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06.06.10 Jesus is Lord; So What? Romans 10:1-15 Sermon Summary

by on June 10, 2010

What does the basis Christian belief that “Jesus is Lord” really mean? According to Paul’s very brief summary, to confess Jesus is Lord means also to believe God resurrected him from the dead. Though this statement is quite simple, it is embedded in the larger context of our having a right relationship with God. Having that right relationship depends on Jesus being Lord and on belief in the resurrection. But what does this really mean?

Summary Points

  • A right relationship with God is exemplified by Jesus and given to us by the Spirit in his resurrection.
  • Jesus is Lord means we pledge our allegiance to him alone, acknowledge the church as his, care for others and creation, and live in the confidence of our deliverance.
  • Jesus is Lord means God is with us, for us, and triune.
  • The Lord’s Supper proclaims that Jesus is Lord.

1. The Bible uses the word “righteousness” to refer to a right relationship with God. And Paul contrasts the righteousness that we strive for with the righteousness that comes as a gift from God. The gift from God must, as all gifts must, be received, and Paul says the righteousness that comes as a gift from God is received by faith. In other words, we might not feel righteous, we may not act righteously, but our relationship with God is right because we believe we have received it as such from God.

For Paul, God’s gift of righteousness is revealed in Jesus Christ. How Jesus lived reveals what the righteous life looks like. His trust in God, his forgiveness of others, his self-sacrificing love—all these things exemplify what a righteous life looks like.

Jesus eventually was killed for the righteous life he lived. But God would not allow such a perfect example of righteousness to remain dead. That life was so valuable it had to be preserved. So God resurrected Jesus from the dead. So for Paul, Jesus is Lord because his life is the example of righteousness, and through our belief in his resurrection, his life continues through us.

2. That “Jesus is Lord” says several things about us. (1) We don’t offer allegiance to anyone or anything else. I have pastor friends who refuse to sign statements of faith in their churches or to recite the Pledge of Allegiance “to the flag . . .” because Jesus, not the church and not the state, is Lord.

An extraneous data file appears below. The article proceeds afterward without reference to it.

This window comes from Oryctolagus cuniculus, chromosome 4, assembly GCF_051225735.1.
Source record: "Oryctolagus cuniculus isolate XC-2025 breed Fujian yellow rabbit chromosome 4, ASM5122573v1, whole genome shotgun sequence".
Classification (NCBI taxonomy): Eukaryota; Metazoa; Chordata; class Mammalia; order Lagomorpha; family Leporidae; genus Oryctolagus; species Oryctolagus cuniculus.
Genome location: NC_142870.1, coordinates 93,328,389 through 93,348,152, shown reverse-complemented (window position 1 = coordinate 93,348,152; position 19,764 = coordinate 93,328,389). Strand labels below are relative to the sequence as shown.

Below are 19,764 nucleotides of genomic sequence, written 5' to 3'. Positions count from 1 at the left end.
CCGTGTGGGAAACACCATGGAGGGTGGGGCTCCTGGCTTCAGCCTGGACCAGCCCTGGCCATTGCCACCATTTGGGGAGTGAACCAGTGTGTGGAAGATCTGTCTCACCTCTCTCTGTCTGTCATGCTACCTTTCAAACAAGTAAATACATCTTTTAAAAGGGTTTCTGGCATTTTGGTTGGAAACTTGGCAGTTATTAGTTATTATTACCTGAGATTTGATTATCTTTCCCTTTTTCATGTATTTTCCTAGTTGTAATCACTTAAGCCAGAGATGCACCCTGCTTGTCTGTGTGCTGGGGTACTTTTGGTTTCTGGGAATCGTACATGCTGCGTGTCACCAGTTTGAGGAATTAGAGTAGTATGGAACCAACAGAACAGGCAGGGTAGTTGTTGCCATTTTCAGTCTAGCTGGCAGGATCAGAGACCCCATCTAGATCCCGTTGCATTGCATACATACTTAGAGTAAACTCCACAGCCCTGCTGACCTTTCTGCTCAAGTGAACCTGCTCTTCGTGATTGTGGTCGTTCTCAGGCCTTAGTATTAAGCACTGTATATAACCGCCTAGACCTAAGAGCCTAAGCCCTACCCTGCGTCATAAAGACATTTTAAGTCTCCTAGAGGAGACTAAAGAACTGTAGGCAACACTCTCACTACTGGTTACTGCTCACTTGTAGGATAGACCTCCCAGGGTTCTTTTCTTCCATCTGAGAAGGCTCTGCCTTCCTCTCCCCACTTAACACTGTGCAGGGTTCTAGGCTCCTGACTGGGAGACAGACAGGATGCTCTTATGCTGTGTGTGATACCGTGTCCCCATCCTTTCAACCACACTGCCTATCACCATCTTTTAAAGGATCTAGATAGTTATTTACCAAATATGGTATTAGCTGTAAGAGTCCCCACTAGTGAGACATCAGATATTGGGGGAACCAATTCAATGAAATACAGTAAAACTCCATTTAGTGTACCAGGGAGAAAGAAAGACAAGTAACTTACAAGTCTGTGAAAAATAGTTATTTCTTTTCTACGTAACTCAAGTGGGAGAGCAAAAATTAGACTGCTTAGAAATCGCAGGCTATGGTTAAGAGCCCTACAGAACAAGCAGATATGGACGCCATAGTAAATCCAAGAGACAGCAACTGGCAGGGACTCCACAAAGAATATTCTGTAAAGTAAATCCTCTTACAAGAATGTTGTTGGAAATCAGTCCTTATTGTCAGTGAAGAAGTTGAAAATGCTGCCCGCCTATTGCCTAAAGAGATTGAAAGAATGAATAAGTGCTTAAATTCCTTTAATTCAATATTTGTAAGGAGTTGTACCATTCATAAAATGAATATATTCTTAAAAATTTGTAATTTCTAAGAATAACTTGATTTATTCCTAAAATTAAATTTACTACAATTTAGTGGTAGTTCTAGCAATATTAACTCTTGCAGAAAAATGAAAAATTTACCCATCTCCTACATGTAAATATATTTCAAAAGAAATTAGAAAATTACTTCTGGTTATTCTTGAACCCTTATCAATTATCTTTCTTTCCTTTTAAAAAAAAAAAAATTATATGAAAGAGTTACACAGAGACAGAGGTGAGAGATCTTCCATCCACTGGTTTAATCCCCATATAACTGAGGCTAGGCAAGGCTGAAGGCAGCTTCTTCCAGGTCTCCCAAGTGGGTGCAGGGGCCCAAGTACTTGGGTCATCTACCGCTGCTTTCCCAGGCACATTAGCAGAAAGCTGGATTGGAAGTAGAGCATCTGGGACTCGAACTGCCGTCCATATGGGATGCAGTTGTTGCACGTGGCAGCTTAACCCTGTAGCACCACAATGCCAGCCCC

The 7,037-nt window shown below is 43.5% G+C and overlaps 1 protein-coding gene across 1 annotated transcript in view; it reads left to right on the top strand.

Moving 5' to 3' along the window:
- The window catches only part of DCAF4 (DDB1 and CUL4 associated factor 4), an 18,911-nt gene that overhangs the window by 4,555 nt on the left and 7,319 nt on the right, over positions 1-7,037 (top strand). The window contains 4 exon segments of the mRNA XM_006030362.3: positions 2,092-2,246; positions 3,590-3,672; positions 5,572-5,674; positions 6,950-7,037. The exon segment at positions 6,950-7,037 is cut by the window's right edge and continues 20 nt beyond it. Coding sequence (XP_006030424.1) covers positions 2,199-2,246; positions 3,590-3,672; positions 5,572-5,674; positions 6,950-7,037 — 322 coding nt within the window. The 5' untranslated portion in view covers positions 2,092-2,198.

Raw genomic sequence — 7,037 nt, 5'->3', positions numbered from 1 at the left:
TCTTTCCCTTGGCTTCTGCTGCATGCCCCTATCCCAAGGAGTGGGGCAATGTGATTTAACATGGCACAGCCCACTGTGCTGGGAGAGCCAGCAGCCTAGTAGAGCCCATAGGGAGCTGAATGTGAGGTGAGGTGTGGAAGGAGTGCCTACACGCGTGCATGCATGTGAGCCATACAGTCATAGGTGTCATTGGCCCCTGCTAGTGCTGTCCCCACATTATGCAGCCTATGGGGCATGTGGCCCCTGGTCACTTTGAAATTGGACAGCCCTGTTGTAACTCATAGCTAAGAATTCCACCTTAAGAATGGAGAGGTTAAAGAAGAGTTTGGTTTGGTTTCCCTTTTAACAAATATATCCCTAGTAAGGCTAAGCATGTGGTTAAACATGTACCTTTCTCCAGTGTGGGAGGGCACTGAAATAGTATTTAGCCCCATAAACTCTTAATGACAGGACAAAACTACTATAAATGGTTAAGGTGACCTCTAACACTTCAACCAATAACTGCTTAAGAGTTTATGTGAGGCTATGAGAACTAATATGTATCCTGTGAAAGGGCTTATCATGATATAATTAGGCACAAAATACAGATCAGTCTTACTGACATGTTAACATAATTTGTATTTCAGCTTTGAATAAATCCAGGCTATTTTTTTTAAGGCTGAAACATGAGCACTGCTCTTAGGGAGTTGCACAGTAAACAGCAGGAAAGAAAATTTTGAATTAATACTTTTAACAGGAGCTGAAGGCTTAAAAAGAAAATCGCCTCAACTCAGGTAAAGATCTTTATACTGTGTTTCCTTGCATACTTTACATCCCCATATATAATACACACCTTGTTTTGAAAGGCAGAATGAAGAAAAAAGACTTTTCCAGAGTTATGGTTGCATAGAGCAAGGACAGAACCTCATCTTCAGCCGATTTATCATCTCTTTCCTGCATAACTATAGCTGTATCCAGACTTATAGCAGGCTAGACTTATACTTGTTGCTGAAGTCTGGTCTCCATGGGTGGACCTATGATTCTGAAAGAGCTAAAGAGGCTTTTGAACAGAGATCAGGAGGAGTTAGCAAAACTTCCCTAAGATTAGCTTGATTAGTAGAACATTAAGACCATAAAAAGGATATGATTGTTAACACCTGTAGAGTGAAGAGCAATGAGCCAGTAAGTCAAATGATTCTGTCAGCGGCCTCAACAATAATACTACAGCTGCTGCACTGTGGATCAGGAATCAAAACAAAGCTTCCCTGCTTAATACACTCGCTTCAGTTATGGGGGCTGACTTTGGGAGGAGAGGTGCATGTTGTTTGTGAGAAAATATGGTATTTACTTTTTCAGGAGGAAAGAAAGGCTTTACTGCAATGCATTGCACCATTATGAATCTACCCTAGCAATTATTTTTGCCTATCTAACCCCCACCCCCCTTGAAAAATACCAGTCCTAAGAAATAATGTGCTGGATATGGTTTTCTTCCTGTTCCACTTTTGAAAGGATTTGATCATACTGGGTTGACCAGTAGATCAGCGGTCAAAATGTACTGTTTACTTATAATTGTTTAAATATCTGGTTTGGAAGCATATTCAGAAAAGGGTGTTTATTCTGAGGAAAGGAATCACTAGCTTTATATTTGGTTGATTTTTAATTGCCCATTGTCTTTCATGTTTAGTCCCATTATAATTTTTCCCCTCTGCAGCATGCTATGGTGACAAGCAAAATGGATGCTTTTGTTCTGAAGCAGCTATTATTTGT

(2) That Jesus is Lord means the church doesn’t belong to us. It isn’t my church; it isn’t our church—the church belongs to Christ as Lord. I find great comfort in this when I find something I don’t like about church or when I am criticized for my leadership in the church. It isn’t my problem; it’s Christ’s.

(3) We who follow Christ as Lord care for others, even at our own expense. If Jesus is Lord, he isn’t just our Lord, he is Lord of all, and so we care for them because they belong to him. (4) We also care for creation, because Jesus is Lord not only over people, but of the whole world. (5) And if Jesus is Lord, then we know we can trust God as his disciples, for as God vindicated Jesus the Lord, so God will vindicate all who follow him as such.

So we can live our lives confessing Jesus is Lord with confidence in our deliverance through difficult times even as we care for others and the world.

3. That “Jesus is Lord” also says something about God. (1) It says that God is with us, not distant. If Jesus is Lord, then God is not a philosophical abstraction, but a presence that was concrete in Jesus and is now spiritual. (2) Because Jesus is Lord, we know that God is not against us, but rather for us. God has created and called us to live after the manner of Christ. And God does not abandon us to struggle and failure in this calling, but rather gives us the example in Jesus and power in his resurrection.

Most importantly, that Jesus is Lord reveals that (3) God is triune. God is the Father who was present in the Son, present with us still in the power of the Spirit by which the Son was resurrected and is recognized as Lord.

The confession “Jesus is Lord” is important today because we need what “Jesus is Lord” says about God and about us. That Jesus is Lord gives meaning, purpose, and hope to our lives. We need this, and the whole world needs it. This is why we all need to confess, not just once but throughout our lives, and not just with our lips but throughout our lives, that “Jesus is Lord.”

4. Paul says that at the Lord’s Table we “proclaim the Lord’s death, until he comes again.” Communion is a confession of “Jesus is Lord.” Why? Here at the Table, Jesus takes elements of the created order, bread and wine, and consecrates them to sacred use. He is Lord of creation. Here at the Table we remember his death—the faith and faithfulness he displayed. And here at the Table we remember these things until he comes again, and he comes again as we believe in our hearts that God raised him from the dead, and so invite and follow the Spirit in our lives.

Questions for Further Reflection

  • In what ways have you tried to have a right relationship with God based on your own efforts and not received it from God as a gift?
  • What difference does receiving righteousness from God make in the way you live your life? How do you say “thanks” for the gift God has given you?
  • Review the list of things “Jesus is Lord” says about you. In what areas can you improve as a disciple of Christ?
  • Whom do you know who would benefit from knowing what “Jesus is Lord” says about them, our world, and God? Are you willing to share this good news with them?
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